My main reason for wanting to stop here is to see the section of wagon wheel ruts that have been preserved here. Unfortunately, it was an almost two hour round trip hike down to see them. We just didn’t have the time to do this since we wanted to get home before midnight, so I was so disappointed when we made the decision to skip it. However, upon exiting the museum, I learned that they could actually be accessed from the road, and only a short walk would be required.

So, as silly as it sounds, I have always wanted to see the actual wheel ruts ever since I played that silly game in elementary school, shooting deer with the space bar, and I finally got my chance. Overall, to look at they were fairly unimpressive. In fact, they didn’t look much different from the many truck tracks we saw encircling ranches on our journey, just more overgrown with sagebrush. However, standing there, imagining the thousands of wagons that passed by, filled with the hopes and dreams of so many settlers, it was hard not to be effected.

Oregon Trail Wagon Wheel Ruts

From there, we headed straight for the interstate. Like the pioneers, we just wanted to get home and settle in, beginning to get weary from our journey. Traveling along I-84 home, as we passed exit after exit, I marveled at how much we had seen back there off the freeway and wondered how many other people zoomed right on by not even knowing how much they were missing.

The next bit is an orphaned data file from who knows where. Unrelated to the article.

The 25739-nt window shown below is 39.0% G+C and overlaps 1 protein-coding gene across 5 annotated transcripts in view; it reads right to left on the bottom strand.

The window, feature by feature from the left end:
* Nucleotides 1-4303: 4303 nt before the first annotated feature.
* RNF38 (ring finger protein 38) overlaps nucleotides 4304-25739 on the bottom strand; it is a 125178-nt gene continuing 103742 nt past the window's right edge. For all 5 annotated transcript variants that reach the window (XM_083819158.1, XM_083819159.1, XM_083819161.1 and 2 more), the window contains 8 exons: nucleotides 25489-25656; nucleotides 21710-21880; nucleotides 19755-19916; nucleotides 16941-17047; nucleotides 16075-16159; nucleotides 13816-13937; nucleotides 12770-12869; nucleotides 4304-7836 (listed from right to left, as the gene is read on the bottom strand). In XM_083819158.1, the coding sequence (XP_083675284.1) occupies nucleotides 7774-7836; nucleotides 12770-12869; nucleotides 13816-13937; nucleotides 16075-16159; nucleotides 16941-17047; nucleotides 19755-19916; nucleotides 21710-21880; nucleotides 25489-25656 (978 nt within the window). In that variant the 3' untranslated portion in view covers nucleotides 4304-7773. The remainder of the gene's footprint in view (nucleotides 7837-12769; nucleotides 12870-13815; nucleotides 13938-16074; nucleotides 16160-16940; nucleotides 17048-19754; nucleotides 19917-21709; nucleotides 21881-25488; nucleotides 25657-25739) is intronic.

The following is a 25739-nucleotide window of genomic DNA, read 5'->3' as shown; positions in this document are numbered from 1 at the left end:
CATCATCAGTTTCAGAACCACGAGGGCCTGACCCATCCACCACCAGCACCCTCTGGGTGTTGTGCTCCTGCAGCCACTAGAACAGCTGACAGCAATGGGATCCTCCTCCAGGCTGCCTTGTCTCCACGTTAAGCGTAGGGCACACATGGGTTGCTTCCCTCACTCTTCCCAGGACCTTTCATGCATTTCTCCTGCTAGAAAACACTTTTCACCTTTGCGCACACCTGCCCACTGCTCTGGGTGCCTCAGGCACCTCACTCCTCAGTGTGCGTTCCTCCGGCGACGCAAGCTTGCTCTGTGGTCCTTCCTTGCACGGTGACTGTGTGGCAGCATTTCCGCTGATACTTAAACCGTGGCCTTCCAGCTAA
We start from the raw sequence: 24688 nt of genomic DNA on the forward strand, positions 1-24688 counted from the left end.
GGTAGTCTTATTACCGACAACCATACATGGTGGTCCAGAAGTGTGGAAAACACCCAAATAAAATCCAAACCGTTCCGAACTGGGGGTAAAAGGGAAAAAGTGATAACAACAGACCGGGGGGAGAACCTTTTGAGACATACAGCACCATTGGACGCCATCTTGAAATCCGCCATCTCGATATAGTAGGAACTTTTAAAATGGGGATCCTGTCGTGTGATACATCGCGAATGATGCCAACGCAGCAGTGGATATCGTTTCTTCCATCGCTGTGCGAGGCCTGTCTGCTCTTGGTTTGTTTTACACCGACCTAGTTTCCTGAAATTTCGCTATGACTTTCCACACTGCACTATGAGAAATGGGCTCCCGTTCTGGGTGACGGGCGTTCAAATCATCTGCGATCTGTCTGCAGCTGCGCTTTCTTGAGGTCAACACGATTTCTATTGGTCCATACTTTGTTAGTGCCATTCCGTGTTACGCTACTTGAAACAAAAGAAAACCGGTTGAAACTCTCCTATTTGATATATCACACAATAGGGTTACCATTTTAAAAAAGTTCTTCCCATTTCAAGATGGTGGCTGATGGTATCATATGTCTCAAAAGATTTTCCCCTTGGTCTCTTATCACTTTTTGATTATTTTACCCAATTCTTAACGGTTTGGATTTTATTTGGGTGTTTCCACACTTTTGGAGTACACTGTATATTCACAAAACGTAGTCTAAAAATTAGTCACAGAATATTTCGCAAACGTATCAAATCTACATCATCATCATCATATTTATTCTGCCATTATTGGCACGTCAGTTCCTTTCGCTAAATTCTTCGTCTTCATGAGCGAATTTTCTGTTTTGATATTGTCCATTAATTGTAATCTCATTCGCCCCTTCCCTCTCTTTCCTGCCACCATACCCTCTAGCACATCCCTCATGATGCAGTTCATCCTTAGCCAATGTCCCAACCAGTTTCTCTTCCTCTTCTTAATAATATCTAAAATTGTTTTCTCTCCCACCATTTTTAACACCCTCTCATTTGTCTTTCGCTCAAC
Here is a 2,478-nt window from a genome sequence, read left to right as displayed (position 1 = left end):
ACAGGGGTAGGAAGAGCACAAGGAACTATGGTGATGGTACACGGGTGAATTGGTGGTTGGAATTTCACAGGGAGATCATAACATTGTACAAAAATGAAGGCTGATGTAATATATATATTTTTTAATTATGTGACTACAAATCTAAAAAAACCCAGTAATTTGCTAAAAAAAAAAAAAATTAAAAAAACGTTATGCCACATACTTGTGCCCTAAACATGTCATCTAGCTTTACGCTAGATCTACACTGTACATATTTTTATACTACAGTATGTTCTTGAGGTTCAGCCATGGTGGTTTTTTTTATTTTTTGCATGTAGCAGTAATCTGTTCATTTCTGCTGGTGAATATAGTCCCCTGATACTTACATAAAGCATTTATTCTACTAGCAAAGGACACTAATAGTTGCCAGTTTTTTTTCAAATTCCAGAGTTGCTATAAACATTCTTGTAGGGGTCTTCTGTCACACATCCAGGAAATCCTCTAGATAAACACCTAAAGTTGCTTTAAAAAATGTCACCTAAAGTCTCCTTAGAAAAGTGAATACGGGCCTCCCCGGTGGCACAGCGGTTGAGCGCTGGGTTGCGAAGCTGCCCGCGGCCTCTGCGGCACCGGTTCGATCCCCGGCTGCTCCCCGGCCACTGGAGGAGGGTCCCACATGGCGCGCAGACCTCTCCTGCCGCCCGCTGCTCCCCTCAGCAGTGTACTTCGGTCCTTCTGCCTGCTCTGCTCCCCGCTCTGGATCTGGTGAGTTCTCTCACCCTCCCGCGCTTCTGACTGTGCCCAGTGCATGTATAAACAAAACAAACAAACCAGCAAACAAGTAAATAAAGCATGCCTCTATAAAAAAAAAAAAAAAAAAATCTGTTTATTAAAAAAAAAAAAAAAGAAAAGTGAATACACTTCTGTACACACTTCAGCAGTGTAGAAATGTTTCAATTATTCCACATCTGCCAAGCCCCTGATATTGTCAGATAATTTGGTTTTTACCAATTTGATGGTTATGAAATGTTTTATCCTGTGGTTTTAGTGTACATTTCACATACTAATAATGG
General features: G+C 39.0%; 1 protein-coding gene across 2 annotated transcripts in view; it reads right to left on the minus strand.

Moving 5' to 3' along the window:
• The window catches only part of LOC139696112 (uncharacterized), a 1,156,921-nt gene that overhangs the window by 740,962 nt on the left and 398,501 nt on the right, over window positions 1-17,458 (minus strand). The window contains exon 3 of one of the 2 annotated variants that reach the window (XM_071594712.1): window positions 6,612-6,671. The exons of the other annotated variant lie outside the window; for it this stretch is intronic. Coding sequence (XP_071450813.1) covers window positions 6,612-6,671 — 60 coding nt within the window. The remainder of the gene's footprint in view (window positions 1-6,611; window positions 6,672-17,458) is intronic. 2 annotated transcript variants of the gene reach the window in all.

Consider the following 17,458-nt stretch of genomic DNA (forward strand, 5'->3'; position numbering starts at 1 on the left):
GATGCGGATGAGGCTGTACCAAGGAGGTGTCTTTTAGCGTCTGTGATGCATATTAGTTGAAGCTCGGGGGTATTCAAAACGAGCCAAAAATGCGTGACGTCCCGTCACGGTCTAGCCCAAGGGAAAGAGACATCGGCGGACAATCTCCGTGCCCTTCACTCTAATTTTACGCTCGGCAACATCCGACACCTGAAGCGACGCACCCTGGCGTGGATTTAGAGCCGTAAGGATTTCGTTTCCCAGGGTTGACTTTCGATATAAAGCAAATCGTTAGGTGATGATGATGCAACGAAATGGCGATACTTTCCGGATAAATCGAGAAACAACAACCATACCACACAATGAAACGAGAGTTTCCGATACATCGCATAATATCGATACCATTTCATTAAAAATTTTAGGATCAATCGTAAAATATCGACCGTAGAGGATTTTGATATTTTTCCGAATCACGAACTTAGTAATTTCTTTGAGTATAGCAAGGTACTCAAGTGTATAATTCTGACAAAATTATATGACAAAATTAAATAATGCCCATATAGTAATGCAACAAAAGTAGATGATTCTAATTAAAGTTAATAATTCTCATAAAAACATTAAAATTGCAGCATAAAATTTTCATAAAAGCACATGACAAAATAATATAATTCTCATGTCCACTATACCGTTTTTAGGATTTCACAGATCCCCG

The view from Cabbage Hill, just outside Pendleton

As we entered the Columbia River Gorge, just after sunset, I made a silent apology for my newfound love of Hell’s Canyon and even trying to compare the two places. Now, as we were driving past my beloved hiking grounds,  I was hit with the relief, that even after such a wonderful trip, with so many things new to my eyes, that my little family and I were finally home.

Thursday, May 19, 2011

Scenic Byways

"Thanks to the Interstate Highway System, it is now possible to travel across the country from coast to coast without seeing anything." - Charles Kuralt

There is something to be said for traveling the back roads and seeing all the things the interstate passes by. The best part is all the wildlife, which is quite abundant on the quiet stretches of highway in Eastern Oregon. You can drive for miles without even passing another car. Fast food restaurants are a foreign entity. This is, in all aspects, truly getting away from it all.

As we were preparing to leave the Thomas Condon Paleontology Center, a huge dilemma needed to be solved. Where do we go now? Do we head towards home, traveling a route we have never been before? Do we keep heading east, and just see where the road takes us? Much like trying to decide what to have for dinner, my husband and I were both a bit wishy washy and couldn’t come to an agreement. We just kept looking at each other saying “What do you want to do?” neither one wanting to be completely responsible for the decision.

Lucky for us, there was an information desk, staffed with a friendly-looking volunteer. We both walked up, studying the glass encased map on the desk, and asked the volunteer what we should see next.

“Have you been to the Painted Hills Unit?”

“Yup, first thing this morning.”

Sage and I returning from out hike at The Painted Hills
“Have you driven The Loop?”

“Yup, just got finished. That is how we got here.”

Along the John Day River
“Have you been over to the Cant Ranch?”

“Yes, that’s where we had lunch.”